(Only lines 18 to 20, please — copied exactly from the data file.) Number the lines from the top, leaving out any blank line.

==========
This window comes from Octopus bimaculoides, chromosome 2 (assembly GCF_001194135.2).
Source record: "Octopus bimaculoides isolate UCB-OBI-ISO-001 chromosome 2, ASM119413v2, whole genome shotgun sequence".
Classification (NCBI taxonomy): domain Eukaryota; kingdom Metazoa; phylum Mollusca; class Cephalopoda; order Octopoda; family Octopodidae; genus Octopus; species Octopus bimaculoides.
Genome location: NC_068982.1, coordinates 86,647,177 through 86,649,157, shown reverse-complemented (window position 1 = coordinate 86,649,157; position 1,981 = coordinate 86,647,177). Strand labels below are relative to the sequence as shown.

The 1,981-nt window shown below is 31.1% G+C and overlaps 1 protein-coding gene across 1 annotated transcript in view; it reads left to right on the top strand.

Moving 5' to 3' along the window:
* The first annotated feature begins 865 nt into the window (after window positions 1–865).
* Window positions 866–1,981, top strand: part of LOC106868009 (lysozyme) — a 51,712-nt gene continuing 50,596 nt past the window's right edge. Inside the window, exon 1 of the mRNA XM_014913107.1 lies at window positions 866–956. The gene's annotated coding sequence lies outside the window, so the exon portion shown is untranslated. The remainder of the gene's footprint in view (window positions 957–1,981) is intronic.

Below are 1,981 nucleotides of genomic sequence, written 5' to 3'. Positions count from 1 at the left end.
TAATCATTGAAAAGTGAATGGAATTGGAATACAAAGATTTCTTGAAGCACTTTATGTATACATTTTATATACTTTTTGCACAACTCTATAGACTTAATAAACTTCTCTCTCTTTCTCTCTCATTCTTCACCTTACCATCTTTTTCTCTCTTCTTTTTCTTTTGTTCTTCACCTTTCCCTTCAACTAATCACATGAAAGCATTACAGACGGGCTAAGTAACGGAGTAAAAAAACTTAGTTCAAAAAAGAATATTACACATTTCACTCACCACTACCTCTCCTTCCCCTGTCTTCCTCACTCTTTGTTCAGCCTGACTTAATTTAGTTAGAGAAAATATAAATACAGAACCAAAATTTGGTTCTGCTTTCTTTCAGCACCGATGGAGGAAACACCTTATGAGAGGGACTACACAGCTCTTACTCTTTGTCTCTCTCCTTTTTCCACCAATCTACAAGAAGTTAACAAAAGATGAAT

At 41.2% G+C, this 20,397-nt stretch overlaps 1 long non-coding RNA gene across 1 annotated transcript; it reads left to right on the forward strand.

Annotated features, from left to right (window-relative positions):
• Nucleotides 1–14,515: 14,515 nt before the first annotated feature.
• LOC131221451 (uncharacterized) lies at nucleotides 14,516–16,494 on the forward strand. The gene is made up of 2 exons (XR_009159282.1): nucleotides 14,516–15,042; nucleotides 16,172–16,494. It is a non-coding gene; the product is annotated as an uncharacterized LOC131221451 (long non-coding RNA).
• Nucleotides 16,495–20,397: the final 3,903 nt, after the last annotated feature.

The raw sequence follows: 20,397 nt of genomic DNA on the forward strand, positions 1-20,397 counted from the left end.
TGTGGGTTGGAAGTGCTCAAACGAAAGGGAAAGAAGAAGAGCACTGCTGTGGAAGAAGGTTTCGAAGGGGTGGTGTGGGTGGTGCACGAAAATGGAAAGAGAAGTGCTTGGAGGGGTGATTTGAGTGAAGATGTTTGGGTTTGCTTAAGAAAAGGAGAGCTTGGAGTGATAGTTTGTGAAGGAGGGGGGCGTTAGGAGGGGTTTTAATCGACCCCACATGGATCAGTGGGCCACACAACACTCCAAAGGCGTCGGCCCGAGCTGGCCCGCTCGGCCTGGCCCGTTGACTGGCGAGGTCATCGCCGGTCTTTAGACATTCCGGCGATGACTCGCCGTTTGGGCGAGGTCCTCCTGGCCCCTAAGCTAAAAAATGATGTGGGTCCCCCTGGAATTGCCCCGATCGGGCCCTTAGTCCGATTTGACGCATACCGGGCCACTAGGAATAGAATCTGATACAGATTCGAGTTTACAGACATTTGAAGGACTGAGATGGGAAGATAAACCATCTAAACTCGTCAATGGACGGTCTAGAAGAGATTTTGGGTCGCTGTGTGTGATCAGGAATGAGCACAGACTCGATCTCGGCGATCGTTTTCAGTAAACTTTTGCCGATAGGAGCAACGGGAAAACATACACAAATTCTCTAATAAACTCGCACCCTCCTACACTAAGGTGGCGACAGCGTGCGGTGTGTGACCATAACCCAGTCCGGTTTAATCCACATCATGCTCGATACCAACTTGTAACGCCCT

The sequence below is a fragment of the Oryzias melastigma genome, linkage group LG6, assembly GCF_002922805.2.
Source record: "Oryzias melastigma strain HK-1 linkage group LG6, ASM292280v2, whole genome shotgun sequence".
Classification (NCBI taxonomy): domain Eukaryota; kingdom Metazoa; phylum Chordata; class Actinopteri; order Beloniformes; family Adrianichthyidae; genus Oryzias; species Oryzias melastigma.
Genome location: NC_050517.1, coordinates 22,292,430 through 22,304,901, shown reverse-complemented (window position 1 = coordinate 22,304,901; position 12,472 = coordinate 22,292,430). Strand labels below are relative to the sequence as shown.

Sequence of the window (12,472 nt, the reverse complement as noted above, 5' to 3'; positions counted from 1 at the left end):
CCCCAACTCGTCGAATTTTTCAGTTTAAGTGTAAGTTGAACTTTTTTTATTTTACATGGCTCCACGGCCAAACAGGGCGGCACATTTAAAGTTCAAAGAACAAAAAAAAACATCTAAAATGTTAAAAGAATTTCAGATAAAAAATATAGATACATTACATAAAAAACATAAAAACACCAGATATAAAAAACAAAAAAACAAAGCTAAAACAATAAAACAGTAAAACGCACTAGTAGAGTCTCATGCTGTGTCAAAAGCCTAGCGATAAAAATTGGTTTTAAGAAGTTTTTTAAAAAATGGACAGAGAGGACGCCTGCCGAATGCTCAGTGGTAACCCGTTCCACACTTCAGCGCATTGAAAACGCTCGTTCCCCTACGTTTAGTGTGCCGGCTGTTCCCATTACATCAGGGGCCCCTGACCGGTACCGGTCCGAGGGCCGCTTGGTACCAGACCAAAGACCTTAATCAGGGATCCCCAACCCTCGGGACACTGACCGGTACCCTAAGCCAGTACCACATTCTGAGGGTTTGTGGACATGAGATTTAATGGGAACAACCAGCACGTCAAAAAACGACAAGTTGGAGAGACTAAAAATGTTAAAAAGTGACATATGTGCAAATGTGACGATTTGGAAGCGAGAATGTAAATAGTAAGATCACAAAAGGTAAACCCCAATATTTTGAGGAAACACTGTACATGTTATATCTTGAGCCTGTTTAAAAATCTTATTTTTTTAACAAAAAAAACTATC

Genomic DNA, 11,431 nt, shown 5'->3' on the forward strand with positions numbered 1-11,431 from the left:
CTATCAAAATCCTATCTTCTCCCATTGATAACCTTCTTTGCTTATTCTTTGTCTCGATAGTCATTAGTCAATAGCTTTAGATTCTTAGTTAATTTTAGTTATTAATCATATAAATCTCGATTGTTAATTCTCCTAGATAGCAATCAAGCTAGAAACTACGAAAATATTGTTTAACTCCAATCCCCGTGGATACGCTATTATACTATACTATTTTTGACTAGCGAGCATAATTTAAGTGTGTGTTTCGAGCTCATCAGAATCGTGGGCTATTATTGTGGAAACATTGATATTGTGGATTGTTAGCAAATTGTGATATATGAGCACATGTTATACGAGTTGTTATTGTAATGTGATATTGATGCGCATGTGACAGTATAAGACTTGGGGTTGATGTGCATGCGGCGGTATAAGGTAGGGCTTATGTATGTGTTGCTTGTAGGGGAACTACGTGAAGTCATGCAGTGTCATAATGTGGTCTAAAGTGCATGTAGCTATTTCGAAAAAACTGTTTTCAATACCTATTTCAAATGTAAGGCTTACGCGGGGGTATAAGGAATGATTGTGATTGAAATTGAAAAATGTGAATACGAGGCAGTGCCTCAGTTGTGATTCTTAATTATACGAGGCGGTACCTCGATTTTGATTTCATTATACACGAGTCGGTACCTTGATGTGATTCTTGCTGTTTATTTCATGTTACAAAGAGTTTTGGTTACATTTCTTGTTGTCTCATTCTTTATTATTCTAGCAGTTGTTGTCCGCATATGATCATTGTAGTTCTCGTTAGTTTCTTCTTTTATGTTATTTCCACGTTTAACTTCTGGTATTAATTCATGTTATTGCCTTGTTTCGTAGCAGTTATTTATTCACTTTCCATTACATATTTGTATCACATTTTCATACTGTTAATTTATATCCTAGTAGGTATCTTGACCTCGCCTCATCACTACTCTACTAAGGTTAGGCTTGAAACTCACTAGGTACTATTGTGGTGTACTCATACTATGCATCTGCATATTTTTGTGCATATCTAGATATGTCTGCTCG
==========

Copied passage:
The sequence below is a fragment of the Oryzias melastigma genome, linkage group LG6, assembly GCF_002922805.2.
Source record: "Oryzias melastigma strain HK-1 linkage group LG6, ASM292280v2, whole genome shotgun sequence".
Classification (NCBI taxonomy): domain Eukaryota; kingdom Metazoa; phylum Chordata; class Actinopteri; order Beloniformes; family Adrianichthyidae; genus Oryzias; species Oryzias melastigma.